As I write this, it’s Thursday, Sept. 8, 2022, and Queen Elizabeth II has just died within the hour, after 70 years on the throne. My family lived in England at the time of her accession to the throne, and I still have my Coronation Mug (a souvenir all three of us got) somewhere. Her son, Charles Arthur George (etc.) is now King of England, and Camilla (Parker-Bowles) will be the Queen Consort, rather than Queen, thanks to Elizabeth’s foresight. Nobody’s very sanguine about Chuck as King, but who knows? Maybe he’ll surprise us. I last saw the Queen in person about ten years ago when the company I worked for (Crystal Decisions, now part of SAP) was on Pender Street in Vancouver, above the U.S. Consulate. She and her hubby were visiting Vancouver for some reason, and they chose to leave town on Pender, driving right past the building; I decided to go down and see the motorcade, even though I thought it would be crowded.
Surprise! There was nobody else on the sidewalk in front of our building, and the motorcade was two motorcycles, three limos and two more motorcycles. So I stood right on the curb (“kerb” in Britain) and waved as they drew abreast—she looked at me and waved back! (Not that regal hand-turning thing, either; a real wave!) Prince Philip looked straight ahead, not deigning to look, but the Queen smiled and waved at me! I was chuffed, let me tell you! So now my Royal Romance, beginning in 1952, has ended in 2022. Sigh.
I suppose you’re not very interested in all that; you’re here to hear what I have to say about Sylvester Stallone’s latest “superhero” movie, available on Amazon Prime, called Samaritan. And I’m eager to talk about it, too. I have to tell you that by and large, superhero movies (mostly Marvel ones) haven’t been that great lately, in my less-than-humble opinion. (Like I’ve said, I’m not a critic, but boy, do I have opinions!)
So because I like ol’ Sly, I was kind of half-looking forwards to this movie. I’ve liked—more or less—the last several of Sly’s movies; not only the Rocky sequels, but also the several Expendables, Bullet to the Head, the Escape Plans, the last Rambo—okay, maybe not necessarily the movies so much, but Stallone himself. He may be only an actor/writer, but I find him curiously trustworthy as a person, whichever character he’s playing. (And I’m chuffed to find out there’s gonna be one more Expendables; all these old action heroes and wrestling peeps—Sly, Ahnuld Schwarzenegger, Dolph Lundgren, Jet Li, Terry Crews, Jason Statham, Antonio Banderas, Wesley Snipes, Mel Gibson, Randy Couture, Ronda Rousey, Kelsey Grammer, and Harrison Ford, fa cryin’ out loud!) Of all these people, Sly’s the one person who doesn’t really seem like he’s acting.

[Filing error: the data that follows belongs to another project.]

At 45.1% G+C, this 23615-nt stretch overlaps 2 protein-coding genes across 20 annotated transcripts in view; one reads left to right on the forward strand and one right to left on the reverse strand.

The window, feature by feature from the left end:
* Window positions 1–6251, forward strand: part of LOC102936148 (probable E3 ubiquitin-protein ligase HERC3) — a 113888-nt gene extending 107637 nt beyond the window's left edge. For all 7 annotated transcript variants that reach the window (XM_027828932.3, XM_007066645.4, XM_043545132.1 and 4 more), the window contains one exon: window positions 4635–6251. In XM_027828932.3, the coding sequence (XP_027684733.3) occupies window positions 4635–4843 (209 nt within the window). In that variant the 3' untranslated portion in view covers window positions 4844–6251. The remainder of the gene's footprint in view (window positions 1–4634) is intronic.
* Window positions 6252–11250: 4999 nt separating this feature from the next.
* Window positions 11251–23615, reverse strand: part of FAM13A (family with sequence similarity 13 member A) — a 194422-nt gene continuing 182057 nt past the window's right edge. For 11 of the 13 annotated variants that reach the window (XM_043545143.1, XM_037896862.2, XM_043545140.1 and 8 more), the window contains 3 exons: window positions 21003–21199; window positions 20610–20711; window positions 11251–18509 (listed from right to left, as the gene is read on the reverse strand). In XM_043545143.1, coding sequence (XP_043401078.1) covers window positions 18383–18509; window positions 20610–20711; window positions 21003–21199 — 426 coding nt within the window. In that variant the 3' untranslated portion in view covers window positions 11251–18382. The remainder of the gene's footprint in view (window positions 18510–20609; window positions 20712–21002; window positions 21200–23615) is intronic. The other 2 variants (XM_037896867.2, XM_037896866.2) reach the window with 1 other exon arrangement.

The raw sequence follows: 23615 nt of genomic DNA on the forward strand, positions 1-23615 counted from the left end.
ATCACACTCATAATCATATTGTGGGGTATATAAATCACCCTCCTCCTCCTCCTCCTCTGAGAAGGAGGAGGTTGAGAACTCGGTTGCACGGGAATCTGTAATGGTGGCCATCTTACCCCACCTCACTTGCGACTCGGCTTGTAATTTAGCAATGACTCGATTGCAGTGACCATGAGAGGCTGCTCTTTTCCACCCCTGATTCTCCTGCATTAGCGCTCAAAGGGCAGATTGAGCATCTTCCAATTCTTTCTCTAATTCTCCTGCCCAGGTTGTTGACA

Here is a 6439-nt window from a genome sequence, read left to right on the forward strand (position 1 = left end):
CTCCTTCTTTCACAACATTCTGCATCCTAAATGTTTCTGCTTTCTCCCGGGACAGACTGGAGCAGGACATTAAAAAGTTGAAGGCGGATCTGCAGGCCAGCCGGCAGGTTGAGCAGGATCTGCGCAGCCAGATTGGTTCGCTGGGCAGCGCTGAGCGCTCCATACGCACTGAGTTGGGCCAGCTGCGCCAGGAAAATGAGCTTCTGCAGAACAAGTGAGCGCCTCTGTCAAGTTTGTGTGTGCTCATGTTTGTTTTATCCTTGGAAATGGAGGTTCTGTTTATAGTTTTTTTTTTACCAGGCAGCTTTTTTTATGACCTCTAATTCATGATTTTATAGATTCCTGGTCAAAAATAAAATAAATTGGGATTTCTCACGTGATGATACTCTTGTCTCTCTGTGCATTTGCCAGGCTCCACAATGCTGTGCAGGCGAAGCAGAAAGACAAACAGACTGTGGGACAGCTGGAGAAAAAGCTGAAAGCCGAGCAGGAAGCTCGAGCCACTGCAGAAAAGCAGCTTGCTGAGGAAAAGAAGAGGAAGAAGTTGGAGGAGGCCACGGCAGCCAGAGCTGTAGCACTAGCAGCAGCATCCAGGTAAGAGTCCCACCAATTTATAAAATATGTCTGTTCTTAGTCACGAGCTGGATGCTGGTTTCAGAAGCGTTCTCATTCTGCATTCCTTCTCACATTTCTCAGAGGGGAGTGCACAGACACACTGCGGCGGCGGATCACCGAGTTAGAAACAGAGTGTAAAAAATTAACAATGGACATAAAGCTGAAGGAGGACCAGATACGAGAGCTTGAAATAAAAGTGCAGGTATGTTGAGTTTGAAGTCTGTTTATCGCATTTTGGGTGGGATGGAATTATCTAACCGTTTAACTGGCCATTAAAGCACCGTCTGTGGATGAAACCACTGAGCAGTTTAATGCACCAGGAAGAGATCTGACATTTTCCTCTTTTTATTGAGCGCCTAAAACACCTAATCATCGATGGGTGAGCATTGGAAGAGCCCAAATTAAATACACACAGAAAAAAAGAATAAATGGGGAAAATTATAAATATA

This movie’s a bit of a departure for him; for one thing, he’s got facial hair—Lynne thinks he looks a bit Middle Eastern (see Figure 1). For another, he’s playing a reluctant hero: he doesn’t want to get involved, and he doesn’t like people! (He says, anyway.) Here’s the story.
The action is set in Granite City (state unspecified), which is a city on the verge. Practically the whole city’s a slum; their power station is a hub which, although decaying, controls a wide area. (It was the site, twenty-five years ago, of a climactic battle between Granite City’s two super-beings, one Nemesis—icon an “N” with a hammer in it, like the one in the USSR’s “hammer and sickle”—who was the bad guy, and a good guy named Samaritan. Nemesis hated: he hated so much that he “poured all his hatred into a hand-forged hammer that was more powerful than Samaritan, who could hurl cars around like baseballs, and who protected the public. (Samaritan’s logo was a stylized two-part “S.”) Nemesis died in that battle at the power station; Samaritan disappeared and had not been seen since. People believed he was dead.)
Thirteen-year-old Sam Cleary (Javon “Wanna” Walton) and his mom Tiffany (Dascha Polanco), who’s a nurses’ aide, are broke and always on the edge of eviction. Sam’s mom borrows the $5 she gave him from Sam—“do you know how many bedpans I had to empty to get that money?”—just for bus fare to get to work. Sam and his big friend Jace (Abraham Clinkscales) get hassled by the local teen gang, names not really important except for Reza (Moises Arias), who are somewhat affiliated with the big gang led by crazy bad Cyrus (Pilou Asbæk) and his girlfriend Sil (Sophia Tatum), who’s even nastier than he is, along with a couple of other guys. (I’m probably not alone in mistaking Cyrus for a much younger Kiefer Sutherland, possibly in his Lost Boys role.)